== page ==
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A Client Shows Up to Pick Up Her Repaired Jewelry, But a Masked Man Has Already Paid and Left With It

Is the store liable, and should anything have been done differently?

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OLIVER AND SON was a respected, family-owned store in a high-end, suburban shopping center outside of Houston. James Oliver started the business more than 75 years ago as a small repair shop — a part of the business his son Joe and now his grandson David had taken great care to cultivate. The store used a detailed take-in procedure that included careful inspection and diamond authenticity verification, accurate descriptions, value declarations and customer signatures indicating agreement with all information as well as standard disclaimers. Their POS-generated repair ticket included a bar code for in-store tracking and a copy that served as the customer’s claim check. At the time of delivery, the customer was offered a loupe and the opportunity to inspect the work carefully. Assuming the work had been completed to the customer’s satisfaction, the repair ticket would have to be signed by the customer acknowledging receipt of the merchandise.

ABOUT REAL DEAL

Real Deal is a fictional scenario designed to read like real-life business events. The businesses and people mentioned in this story should not be confused with actual jewelry businesses and people.

ABOUT THE AUTHOR

Kate Peterson is president and CEO of Performance Concepts, a management consultancy for jewelers. Email her at [email protected]

The Saturday before Valentine’s Day, a young man came into the store asking to pick up his mother’s repair. The store had three people out that day (including the service manager). The two remaining salespeople and the sales manager were all with other customers, so the store’s bookkeeper was called to the counter to help. The man was well-mannered and appeared to pay careful attention to the store’s COVID-19 precautions, wearing a mask, staying a safe distance from other customers and respecting the floor markers indicating a required distance from the counter. He told the bookkeeper that his mom was recovering from minor surgery, so he was out taking care of her errands. He presented the claim check, and the finished job was located. The item was a three-stone platinum diamond ring with 1.5-carat center diamond. The value of the ring was listed at $19,000. The job had been to re-tip a prong on one of the side diamonds and to tighten all of the others for a price of $232. The man inspected the work, signed the repair ticket, paid cash for the job, and left with the ring and good wishes for his mom.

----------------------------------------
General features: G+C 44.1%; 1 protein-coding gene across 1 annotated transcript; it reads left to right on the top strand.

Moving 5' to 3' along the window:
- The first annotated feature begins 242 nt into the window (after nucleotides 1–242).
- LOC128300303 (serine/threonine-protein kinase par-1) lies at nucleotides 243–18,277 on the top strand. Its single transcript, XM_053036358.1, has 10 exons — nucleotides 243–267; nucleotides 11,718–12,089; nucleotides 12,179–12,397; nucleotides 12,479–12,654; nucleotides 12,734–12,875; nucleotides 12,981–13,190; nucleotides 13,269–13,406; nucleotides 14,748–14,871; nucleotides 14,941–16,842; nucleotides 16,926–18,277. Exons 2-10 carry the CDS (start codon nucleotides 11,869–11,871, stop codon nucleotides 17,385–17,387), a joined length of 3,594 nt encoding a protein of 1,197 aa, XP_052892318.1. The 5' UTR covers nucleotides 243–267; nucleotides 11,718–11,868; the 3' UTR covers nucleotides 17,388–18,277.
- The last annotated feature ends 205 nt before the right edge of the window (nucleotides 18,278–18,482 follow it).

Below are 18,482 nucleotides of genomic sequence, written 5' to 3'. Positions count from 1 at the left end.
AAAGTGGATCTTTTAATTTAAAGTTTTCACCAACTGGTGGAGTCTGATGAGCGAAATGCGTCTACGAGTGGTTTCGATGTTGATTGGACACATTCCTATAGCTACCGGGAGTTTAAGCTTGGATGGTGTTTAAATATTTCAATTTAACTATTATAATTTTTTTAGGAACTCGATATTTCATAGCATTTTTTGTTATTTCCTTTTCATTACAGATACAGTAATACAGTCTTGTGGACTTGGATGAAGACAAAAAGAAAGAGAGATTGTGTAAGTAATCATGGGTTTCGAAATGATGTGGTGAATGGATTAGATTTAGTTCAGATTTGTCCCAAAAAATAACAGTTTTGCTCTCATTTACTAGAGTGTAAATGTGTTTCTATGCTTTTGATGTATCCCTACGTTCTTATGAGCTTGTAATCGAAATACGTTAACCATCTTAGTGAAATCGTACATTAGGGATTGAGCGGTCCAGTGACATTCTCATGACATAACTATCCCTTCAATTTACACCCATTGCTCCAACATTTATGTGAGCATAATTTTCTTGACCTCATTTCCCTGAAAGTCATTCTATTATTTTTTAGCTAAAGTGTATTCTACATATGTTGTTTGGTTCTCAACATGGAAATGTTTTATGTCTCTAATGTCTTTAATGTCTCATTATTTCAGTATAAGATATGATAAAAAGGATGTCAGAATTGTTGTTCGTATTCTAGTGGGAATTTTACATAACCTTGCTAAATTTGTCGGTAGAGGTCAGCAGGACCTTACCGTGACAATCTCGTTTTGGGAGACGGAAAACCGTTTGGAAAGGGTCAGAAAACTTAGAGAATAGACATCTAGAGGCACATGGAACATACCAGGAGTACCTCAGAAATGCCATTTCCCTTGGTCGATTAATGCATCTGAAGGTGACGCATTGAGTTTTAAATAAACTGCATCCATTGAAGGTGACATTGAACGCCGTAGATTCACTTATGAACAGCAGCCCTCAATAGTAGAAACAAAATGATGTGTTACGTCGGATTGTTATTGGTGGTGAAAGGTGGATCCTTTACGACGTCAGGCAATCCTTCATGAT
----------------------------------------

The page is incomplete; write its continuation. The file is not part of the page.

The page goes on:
Just before closing the following Tuesday, a customer named Jan Forde came into the store and asked to speak to Carol Bostick, the store’s longest tenured salesperson. She said she was there to pick up the ring she had left for repair two weeks before. She told Carol that she must have inadvertently left her claim check at home but would be happy to provide identification. Carol remembered Ms. Forde but verified the picture and last name on the customer’s driver’s license anyway, per policy. She checked Ms. Forde’s file in the system to see that the job had been completed and went to get the job bag out of the safe. The job was not in the file, nor did it seem to be anywhere else.

After 30 minutes of witnessing what grew to be a frantic search by several employees, the seemingly distressed Ms. Forde left, with Carol assuring her that since repairs never left the store, the ring was most likely just misfiled, and that she would get in touch the minute it was located. Carol and the store’s service manager continued the search the next morning and finally located the completed repair slip and claim check in a stack that was waiting to be processed as “delivered.” Carol noted that the job had been delivered by the bookkeeper, who explained what had transpired with the man on Saturday. She reiterated that the man had the claim slip and that she had followed all delivery procedures, including getting a signature on the repair ticket.